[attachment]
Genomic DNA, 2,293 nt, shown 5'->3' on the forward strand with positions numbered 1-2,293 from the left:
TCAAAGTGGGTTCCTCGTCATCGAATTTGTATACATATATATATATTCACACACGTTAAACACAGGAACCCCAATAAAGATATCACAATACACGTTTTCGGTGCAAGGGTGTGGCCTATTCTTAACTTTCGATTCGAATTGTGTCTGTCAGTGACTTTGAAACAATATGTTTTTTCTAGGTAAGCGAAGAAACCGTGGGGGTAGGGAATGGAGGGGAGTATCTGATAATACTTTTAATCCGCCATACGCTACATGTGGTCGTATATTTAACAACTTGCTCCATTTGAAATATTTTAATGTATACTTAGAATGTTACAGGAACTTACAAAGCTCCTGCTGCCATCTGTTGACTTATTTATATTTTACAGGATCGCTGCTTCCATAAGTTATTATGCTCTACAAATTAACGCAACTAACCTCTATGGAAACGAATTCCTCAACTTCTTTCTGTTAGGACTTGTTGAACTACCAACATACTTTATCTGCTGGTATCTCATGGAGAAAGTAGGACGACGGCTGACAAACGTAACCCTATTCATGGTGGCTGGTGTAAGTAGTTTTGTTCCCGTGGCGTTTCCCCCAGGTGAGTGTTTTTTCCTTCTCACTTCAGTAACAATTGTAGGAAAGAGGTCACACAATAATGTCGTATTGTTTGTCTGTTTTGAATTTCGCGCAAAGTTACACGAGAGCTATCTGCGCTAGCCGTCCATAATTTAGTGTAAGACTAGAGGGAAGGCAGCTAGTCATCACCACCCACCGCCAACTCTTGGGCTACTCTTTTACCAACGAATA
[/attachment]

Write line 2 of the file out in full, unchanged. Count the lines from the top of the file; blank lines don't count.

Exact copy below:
TCAAAGTGGGTTCCTCGTCATCGAATTTGTATACATATATATATATTCACACACGTTAAACACAGGAACCCCAATAAAGATATCACAATACACGTTTTCGGTGCAAGGGTGTGGCCTATTCTTAACTTTCGATTCGAATTGTGTCTGTCAGTGACTTTGAAACAATATGTTTTTTCTAGGTAAGCGAAGAAACCGTGGGGGTAGGGAATGGAGGGGAGTATCTGATAATACTTTTAATCCGCCATACGCTACATGTGGTCGTATATTTAACAACTTGCTCCATTTGAAATATTTTAATGTATACTTAGAATGTTACAGGAACTTACAAAGCTCCTGCTGCCATCTGTTGACTTATTTATATTTTACAGGATCGCTGCTTCCATAAGTTATTATGCTCTACAAATTAACGCAACTAACCTCTATGGAAACGAATTCCTCAACTTCTTTCTGTTAGGACTTGTTGAACTACCAACATACTTTATCTGCTGGTATCTCATGGAGAAAGTAGGACGACGGCTGACAAACGTAACCCTATTCATGGTGGCTGGTGTAAGTAGTTTTGTTCCCGTGGCGTTTCCCCCAGGTGAGTGTTTTTTCCTTCTCACTTCAGTAACAATTGTAGGAAAGAGGTCACACAATAATGTCGTATTGTTTGTCTGTTTTGAATTTCGCGCAAAGTTACACGAGAGCTATCTGCGCTAGCCGTCCATAATTTAGTGTAAGACTAGAGGGAAGGCAGCTAGTCATCACCACCCACCGCCAACTCTTGGGCTACTCTTTTACCAACGAATA